1. Funnily enough’Jane Eyre’ is one of the books that I would never re-read by choice. The first time I read it Brontë’s language was so powerful I found myself speaking and writing in her cadences for days after. It shook me and so much as I love the book I have never gone back to it.

  13. >>I am forced to admit that re-reading can very often pay real dividends when it comes to appreciating the nuances of a writer’s intentions.

    So agree — and I think that very often, the more talented and thoughtful a writer is, the more they’ve into their books, and the more the books will repay rereading in the way you describe. I tend to tear through books for the story on the first go-round, which leaves me lots of space to discover new things on a reread.

    1. Yes, I read very much for the narrative line first time through too, Jenny and as you say, if it is a good writer there will be so much more than that to the novel.

  14. I been a re-reader since sixth grade when I read Watership Down three (maybe four) times in a row. I don’t understand why anyone would find re-reading strange when so many people watch the same television series over and over again. Don’t we all know someone who can quote Seinfield or Buffy or some Star Trek by heart. I confess, my pals and I went to the first Star Wars seven times back before any of use could drive and had to beg someone’s mom or dad for a ride to the next town where it was showing.

    1. I hadn’t thought about that James, but you are so right. I have box sets that come out every other year or so despite the fact that I know all the story lines off by heart.

  15. Rereading is better than reading! Loved reading about your moments with The Green Road. Yes, I always see so much more in a book the second time, though I don’t like rereading for book clubs. I know what you mean about the need to reread in fantasy series.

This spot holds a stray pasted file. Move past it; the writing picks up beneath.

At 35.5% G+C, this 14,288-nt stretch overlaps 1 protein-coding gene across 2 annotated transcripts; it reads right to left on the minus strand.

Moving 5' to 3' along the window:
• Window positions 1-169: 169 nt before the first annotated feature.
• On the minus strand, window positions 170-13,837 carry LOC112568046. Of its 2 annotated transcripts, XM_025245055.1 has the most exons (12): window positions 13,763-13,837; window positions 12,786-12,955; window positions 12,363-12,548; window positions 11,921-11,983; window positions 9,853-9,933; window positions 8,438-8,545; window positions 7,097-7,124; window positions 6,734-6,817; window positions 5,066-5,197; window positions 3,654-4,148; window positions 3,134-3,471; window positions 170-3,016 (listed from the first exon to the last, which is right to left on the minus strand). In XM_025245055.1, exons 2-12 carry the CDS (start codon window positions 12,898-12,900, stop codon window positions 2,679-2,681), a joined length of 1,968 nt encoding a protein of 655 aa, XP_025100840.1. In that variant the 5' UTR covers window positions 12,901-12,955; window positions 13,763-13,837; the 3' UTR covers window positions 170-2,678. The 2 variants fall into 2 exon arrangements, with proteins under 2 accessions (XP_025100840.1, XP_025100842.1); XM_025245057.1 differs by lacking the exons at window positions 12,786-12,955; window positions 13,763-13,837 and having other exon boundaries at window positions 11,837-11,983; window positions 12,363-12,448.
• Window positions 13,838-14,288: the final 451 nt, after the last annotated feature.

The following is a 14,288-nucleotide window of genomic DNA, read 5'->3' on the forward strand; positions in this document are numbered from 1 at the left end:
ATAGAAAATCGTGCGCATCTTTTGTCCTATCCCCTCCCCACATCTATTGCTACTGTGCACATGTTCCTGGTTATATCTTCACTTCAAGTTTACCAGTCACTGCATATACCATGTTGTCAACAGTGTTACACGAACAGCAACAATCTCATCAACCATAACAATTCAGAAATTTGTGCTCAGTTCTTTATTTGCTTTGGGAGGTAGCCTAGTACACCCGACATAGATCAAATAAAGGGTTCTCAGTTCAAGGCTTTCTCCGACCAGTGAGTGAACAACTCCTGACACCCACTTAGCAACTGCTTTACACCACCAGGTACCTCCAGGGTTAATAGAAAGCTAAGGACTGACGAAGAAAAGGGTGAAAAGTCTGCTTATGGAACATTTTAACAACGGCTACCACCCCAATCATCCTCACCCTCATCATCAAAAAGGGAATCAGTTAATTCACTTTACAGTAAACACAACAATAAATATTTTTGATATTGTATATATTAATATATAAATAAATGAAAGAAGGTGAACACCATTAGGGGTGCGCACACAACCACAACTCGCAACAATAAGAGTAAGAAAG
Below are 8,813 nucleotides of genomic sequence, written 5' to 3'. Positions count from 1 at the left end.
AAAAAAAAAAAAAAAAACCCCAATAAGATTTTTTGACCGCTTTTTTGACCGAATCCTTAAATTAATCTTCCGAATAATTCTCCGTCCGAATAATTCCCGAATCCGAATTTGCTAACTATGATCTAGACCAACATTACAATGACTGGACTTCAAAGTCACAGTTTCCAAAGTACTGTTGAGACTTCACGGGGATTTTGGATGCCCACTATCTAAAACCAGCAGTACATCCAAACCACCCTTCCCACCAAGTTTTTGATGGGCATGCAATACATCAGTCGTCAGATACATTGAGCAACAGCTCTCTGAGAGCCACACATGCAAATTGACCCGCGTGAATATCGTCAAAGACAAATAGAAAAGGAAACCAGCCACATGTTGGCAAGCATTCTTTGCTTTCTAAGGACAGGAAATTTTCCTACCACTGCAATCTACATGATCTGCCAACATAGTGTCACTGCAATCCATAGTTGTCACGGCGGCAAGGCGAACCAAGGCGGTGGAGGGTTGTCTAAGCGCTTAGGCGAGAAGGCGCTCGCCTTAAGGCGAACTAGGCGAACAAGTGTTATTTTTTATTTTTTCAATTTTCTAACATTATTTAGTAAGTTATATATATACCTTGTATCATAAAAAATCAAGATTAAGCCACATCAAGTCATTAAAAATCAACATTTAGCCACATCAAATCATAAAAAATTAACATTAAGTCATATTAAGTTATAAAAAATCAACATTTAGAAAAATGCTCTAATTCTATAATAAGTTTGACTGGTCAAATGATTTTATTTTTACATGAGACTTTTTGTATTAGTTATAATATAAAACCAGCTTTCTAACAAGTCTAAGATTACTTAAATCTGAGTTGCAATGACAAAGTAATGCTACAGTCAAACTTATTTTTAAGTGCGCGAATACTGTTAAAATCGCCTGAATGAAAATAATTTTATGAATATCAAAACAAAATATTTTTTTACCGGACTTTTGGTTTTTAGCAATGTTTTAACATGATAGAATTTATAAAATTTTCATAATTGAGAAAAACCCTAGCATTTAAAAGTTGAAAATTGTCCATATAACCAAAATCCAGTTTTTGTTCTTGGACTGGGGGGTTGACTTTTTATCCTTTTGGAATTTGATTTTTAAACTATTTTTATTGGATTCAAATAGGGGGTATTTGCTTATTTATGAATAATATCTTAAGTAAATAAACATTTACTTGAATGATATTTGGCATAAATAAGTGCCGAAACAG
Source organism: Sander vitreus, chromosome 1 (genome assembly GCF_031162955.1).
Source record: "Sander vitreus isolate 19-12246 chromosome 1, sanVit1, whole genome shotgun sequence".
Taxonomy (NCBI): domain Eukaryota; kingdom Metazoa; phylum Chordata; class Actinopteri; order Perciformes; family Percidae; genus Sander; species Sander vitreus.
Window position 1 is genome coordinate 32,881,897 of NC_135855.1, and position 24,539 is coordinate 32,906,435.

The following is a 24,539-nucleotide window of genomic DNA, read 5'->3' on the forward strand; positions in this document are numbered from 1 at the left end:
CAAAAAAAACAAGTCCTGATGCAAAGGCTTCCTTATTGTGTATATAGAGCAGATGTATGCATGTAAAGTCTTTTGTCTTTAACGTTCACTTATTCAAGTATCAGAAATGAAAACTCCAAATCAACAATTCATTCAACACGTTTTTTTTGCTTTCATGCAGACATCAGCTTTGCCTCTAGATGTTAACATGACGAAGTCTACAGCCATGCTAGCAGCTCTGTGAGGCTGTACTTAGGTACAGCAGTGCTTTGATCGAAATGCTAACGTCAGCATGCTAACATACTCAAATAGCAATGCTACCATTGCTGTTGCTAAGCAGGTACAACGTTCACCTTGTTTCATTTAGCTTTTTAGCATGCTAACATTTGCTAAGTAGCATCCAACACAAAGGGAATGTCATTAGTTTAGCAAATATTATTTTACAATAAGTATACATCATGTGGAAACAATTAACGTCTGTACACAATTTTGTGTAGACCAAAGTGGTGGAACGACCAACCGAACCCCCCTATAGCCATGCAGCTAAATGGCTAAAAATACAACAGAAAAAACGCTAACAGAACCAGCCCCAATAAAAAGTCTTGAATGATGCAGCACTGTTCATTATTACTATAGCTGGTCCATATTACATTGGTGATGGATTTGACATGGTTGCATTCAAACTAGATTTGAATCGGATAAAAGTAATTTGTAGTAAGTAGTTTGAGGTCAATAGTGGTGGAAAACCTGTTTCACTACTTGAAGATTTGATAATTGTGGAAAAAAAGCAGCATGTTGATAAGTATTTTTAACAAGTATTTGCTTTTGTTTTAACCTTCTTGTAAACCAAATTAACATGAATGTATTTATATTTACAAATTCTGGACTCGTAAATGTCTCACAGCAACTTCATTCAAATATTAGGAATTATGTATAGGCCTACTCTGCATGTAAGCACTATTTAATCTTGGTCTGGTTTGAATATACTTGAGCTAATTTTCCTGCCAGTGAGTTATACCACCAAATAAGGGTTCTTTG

1. Re-reading needs to be your choice, Liz and not something that is forced on you. It can be a problem where book groups are concerned but I so miss the discussion I used to have with my students when I was teaching literature that I have to look for a face to face substitute as well as enjoying a blogging life.

  16. I shall be 23 next Christmas but I started reading very young, encouraged by my parents. I read the French classics (as I am French) and others translated into French. Then I went to English literature in English and discovered a whole new world. Nevertheless, I re-read a lot. Ire-read Zola, and Balzac, and Flaubert, and Aragon, and Molière, and Homer, and Trollope, and Tolistoy, et al. ad lib. Every time I find new layers of meaning. Every time, I find new connections with other writers or other books. Re-reading enriches my first reading of new books. It is a whole bakgroud that stays wiith me, not an ephemeral world. I am with you with re-reading.
    By the way, I disover your blog and enjoy it. Really. 🙂